If not now then when, if not us then who

March 11th, 2010

The question was asked last night to one of the senate candidates if we were prepared as a people to pay higher taxes if we did not accept earmarks.

I commented after the candidate answered the question that if we stopped taking earmarks then we would have a major paradigm shift as a culture away from being dependent on the government for things. This would then cause people to take a lot more personal responsibility for themselves and then incredible things would start to happen. The burden of government would be greatly lessened in the state while at the same time federal control (which comes through these earmarks) would also lessen. This would drive free enterprise in the state and amazing things would happen.

But regardless of this or not. The bribery, for that is what it is, must end. Because if now is not to the time to end the bribery and corruption, when is? If we are not to be willing to say No More, then who will?

Congressman Bishop on The National Security Connection to NASA Cuts

February 11th, 2010

Americans want the national government to spend less money.  Americans want money for Constitutional responsibilities and core functions spent wisely.  The proposed Obama budget does neither.

 

My family budget must prioritize between needs and wants.  The Obama budget is $3.8 trillion and still doesn’t meet our needs while overfunding wants.  One wonders where all the money is going.

 

The Administration’s budget proposal includes cancellation of the NASA Constellation program and specifically the Ares rocket, the planned replacement for the Shuttle.  This proposed cut was originally misrepresented by the President as a cost-saving measure.  The truth of the matter is that NASA will actually receive an overall budget increase, with the funds for the Constellation program and Ares rocket merely shifted to other areas.  Indeed, the truth is that no taxpayer dollars have been saved by cancelling this program.

 

Time magazine named the Ares rocket as the number one invention of the past year.  This replacement for the old Space Shuttle system has been successfully tested and will move the U.S. into the future.  The Administration now contemplates replacing Constellation and Ares with an incomplete scheme considered by experts as naïve, reckless and definitely unproven.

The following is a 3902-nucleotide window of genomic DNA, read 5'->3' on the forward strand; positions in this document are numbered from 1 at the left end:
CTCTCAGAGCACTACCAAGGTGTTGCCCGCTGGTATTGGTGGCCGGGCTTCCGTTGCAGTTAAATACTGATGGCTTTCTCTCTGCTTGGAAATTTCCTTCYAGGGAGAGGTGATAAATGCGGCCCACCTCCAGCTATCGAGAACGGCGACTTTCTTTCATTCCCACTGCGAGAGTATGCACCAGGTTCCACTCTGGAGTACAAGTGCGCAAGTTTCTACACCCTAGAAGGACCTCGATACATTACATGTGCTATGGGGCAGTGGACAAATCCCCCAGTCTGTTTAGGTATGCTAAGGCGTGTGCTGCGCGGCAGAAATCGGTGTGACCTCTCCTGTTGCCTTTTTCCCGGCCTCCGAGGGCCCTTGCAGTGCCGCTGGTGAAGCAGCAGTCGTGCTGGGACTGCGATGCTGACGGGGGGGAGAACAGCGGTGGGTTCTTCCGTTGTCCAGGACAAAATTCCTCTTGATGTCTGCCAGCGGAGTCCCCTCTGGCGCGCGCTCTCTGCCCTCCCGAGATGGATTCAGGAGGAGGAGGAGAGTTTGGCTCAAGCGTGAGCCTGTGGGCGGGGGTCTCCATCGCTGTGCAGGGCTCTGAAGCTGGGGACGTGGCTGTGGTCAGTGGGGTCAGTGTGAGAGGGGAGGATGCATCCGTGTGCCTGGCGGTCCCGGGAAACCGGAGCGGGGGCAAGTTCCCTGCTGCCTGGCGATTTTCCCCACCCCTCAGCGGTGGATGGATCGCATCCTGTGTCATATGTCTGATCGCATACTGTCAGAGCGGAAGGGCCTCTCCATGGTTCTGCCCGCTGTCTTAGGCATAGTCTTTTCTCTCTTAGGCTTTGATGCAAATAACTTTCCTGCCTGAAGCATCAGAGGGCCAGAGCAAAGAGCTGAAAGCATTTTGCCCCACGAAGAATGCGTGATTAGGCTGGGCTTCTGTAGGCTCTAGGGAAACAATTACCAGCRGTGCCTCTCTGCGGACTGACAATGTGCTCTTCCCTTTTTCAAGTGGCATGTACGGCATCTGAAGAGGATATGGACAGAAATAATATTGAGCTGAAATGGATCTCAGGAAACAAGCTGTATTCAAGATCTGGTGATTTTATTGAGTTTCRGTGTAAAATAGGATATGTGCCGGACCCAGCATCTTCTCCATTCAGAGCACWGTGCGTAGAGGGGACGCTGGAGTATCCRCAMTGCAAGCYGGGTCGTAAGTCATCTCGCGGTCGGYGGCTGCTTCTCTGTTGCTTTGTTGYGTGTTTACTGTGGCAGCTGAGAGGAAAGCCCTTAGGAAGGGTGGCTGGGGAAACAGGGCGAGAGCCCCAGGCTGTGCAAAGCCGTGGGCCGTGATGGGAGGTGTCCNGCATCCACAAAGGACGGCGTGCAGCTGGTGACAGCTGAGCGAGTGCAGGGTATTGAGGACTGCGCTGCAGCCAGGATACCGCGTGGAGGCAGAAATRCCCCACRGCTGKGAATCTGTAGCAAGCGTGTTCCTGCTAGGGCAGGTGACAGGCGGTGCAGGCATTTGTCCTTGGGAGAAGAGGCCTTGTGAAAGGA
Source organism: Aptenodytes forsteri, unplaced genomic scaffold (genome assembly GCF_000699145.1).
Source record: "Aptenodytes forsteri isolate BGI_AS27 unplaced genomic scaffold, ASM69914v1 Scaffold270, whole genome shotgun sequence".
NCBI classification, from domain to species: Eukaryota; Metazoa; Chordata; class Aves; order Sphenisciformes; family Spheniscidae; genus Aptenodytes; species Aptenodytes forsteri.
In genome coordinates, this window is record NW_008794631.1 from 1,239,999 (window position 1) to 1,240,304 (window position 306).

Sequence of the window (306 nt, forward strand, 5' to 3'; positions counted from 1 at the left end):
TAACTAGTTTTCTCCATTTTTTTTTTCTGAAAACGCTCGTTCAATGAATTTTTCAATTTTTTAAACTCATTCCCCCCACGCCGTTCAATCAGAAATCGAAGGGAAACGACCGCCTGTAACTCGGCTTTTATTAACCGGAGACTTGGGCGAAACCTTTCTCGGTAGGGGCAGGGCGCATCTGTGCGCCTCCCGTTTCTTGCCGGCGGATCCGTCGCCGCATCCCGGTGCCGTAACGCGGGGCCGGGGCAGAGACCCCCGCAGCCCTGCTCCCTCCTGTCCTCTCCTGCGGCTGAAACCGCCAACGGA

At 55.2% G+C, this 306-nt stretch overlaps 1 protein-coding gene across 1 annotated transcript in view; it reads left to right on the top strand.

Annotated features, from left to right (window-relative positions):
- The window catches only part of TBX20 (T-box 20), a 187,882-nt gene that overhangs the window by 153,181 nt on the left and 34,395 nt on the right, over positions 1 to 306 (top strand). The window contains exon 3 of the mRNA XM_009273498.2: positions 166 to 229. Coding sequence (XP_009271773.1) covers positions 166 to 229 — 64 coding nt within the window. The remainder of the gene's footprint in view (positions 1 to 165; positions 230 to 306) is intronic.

Left in the wreckage of this decision will be the destruction of at least 20,000 private sector jobs.  The Administration – which claims to focus on job creation and urges kids to take more science, math and engineering classes – now gives a pink slip to engineering jobs that require math and science skills.  Some recruitment scheme for more science students!  Some jobs creation program!

 

It is more than just jobs, though.  It is about the special kinds of jobs and their relationship to our national defense.  The kinds of skills needed to build NASA rockets are the same skills needed to build missiles used in the defense of our nation, and they rely on the same rocket motor technology.  Last year, this Administration cut our missile defense program and jobs were lost.  Subsequently, if the Administration is successful in its efforts to cut the Constellation program this year, the rest of those jobs will be lost.  Missiles don’t build themselves.  An industrial base is needed and, once lost, is difficult and costly to regain.  As the Defense Secretary for Acquisition wrote last September, “The best defense industrial and technology base in the world is not a birthright…(these) skills are not easily replicated in the commercial world and, if allowed to erode, would be difficult to rebuild.”

 

If we suddenly realize the North Koreans or Iranians are a greater threat to our security than we now guess, and we need more missiles, they can’t be built if the unique and specialized expertise has been fired and essentially lost.  An industrial base is not a spigot that can be turned on and off at will.  In June of last year the Pentagon sent Congress an assessment of this industrial base.  They claimed that a delay in the Ares rocket program would have a “significant negative impact” on our nation’s missile defense capability.  Can we assume that cancelling the Ares rocket program would have a VERY significant negative impact?  It doesn’t take a rocket scientist to figure out that one.

 

Without Ares there will be no future American space vehicle.  Common sense tells us we should not turn the space above us over to the Russians and Chinese.  American Astronauts will basically be forced to stand on the edge of space trying to hail a Russian taxi to the space station or back.  It puts us in a second-class status.  Additionally, the Pentagon tells us that cancelling Constellation and the Ares rockets also puts us in jeopardy with our missile defense program.  It makes us more vulnerable to rogue nations.